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Research and Writing 12-2
A Nuclear weapon is any weapon that gets its destructive power from the
transformation of matter in atoms into energy. They include missiles, bombs,
artillery shells, mines and torpedoes. Another name for nuclear weapons are
Atomic bombs or Hydrogen bombs. The United States was the first country to ever
use a Nuclear weapon in battle against Japan.
The major arguments for a test ban was first proposed in the 1950?s.
Today, however, the stopping of radioactive fallout and the superpower arms race
are still in negotiation. Nations have sought to limit the testing of nuclear
weapons to protect people and the environment from nuclear radiation and to slow
the development of nuclear weapons. In 1963, Great Britain, the Soviet Union,
and the United States negotiated the first test limitation treaty, the Limited
Test Ban Treaty. The Treaty?s signers agreed not to test nuclear weapons in
the atmosphere, in outer space, or underwater. The only testing that was
allowed was underground testing.
Attempts to control the number of nuclear weapons in the world began
about 1970. The Strategic Arms Limitation Talks(SALT) was a convention held by
the United States and the Soviet Union to limit the numbers in nuclear weapons.
In 1982, the United States and the Soviet Union began the Strategic Arms
Reduction Talks(START). Unlike the SALT talks, these were aimed at the number
of nuclear weapons each country could obtain. Then there was another treaty
signed in 1987 which was called the Intermediate Range Nuclear Forces(INF).
This treaty called for the dismantling of ground-launched nuclear missiles.
A major obstacle to controlling nuclear weapons has been a lack of trust
between the two principal powers; the United States and the Soviet Union. The
relationship has improved though in the late 1980?s after President Gorbachev
introduced the principles of glasnost and perestroika to the Soviet Political
System. In 1989 and 1990, democratic reforms spread spread across Eastern
Europe. These reforms have greatly reduced tensions.
The country of China still wants to test their nuclear explosions for
mining and for some construction. For two years China has successfully held up
the 38-nation Geneva negotiations on a comprehensive test ban treaty. No other
nation has been supportive to the Chinese. They find their reason as a lame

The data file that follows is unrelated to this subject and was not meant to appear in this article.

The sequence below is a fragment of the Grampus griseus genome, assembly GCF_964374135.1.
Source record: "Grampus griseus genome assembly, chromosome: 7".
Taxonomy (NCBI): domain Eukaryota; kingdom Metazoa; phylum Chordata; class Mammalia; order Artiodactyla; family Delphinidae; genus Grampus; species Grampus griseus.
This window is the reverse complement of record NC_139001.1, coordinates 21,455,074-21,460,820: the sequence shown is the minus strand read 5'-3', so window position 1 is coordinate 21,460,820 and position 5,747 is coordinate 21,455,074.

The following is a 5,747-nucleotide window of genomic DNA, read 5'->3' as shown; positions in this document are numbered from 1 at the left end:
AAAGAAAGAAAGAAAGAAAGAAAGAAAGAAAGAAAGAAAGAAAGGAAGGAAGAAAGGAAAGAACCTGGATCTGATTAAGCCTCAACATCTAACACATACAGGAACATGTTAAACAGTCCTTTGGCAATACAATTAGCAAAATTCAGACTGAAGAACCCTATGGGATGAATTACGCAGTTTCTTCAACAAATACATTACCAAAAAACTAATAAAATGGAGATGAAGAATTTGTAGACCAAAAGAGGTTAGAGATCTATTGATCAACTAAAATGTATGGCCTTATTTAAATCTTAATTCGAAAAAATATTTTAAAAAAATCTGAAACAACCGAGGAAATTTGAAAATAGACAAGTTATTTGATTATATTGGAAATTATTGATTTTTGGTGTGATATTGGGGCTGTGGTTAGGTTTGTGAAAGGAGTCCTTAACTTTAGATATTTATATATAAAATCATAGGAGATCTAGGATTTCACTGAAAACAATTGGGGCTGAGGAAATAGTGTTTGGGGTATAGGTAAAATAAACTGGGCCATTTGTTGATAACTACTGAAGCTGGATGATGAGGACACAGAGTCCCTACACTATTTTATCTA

excuse to start setting off explosions again. The treaty plays a very important
role in creating a barrier to stop the spread of nuclear weapons. The two
biggest problems are with nuclear weapons nowadays is that testing isn?t
necessary to develop a workable, Hiroshima-type fission bomb in this age of
computers and wide spread access to nuclear data, and India nor Pakistan, the
two most worrisome nuclear powers is likely to sign any deal at all.
The United States, Great Britain, Russia, and France have joined a
moratorium on all testing. Only China continues to develop lightweight,
multiple warheads that could be deployed on submarine based missiles. Claiming
discrimination, India insists it will not accede to a test ban unless the
declared nuclear states agree to give up their nuclear arsenals by a certain
date. Pakistan also says if India does not sign, they won?t either. One
frequently mentioned scenario is for India to conduct a quick series of tests to
develop a thermonuclear weapon and only then give in to international pressure
to sign the treaty.
The Comprehensive Test Ban Treaty if eventually agreed to, might not be
so comprehensive after all. Meeting in Geneva the 61 nation conference on
Disarmament again failed to produce an agreed treaty before breaking up.
Negotiators will return again to produce another final effort for a test ban
treaty in 1996.
After 18 months of talks, the proposed treaty text bans all nuclear
tests, no matter the size or purpose. Still unresolved is whether ratification
by the three nuclear powers of India, Pakistan, and Israel should be required
before the treaty enters the force. India has declared that it will not ratify
a test ban without a timetable for disarmament by the United States, Russia,
France, Britain and China. China and Britain are reluctant to accept
restrictions on their programs unless India joins in.
Many people believe the political developments of the late 1980?s and of
1990 marked the end of the Cold War. Military analysts expect that nuclear
military arsenals will be reduced in size. At the same time, most weapon
specialists expect that nuclear weapons will continue to help prevent political
tensions-in Europe or elsewhere. They believe that the key issue will be to
define the role of nuclear weapons in whatever military forces are considered
In conclusion, Nuclear Weapons aren?t safe for any country no matter
their stability amongst others. Testing Nuclear weapons destroys the well being
of our Earth. So many treaties have been
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Nuclear weapons testing, Treaties of the Holy See, Soviet UnionUnited States relations, Nuclear weapons, Partial Nuclear Test Ban Treaty, Comprehensive Nuclear-Test-Ban Treaty, Nuclear warfare, Test Ban Treaty, Nuclear explosion, Nuclear disarmament, Treaty on the Non-Proliferation of Nuclear Weapons, test ban treaty, hydrogen bombs, limited test ban treaty, artillery shells, president gorbachev, radioactive fallout, number of nuclear weapons, nuclear missiles, development of nuclear weapons, atomic bombs, nuclear radiation, principal powers, strategic arms limitation talks, sajo, transformation of matter, destructive power, lack of trust, nuclear forces, krantz, salt talks
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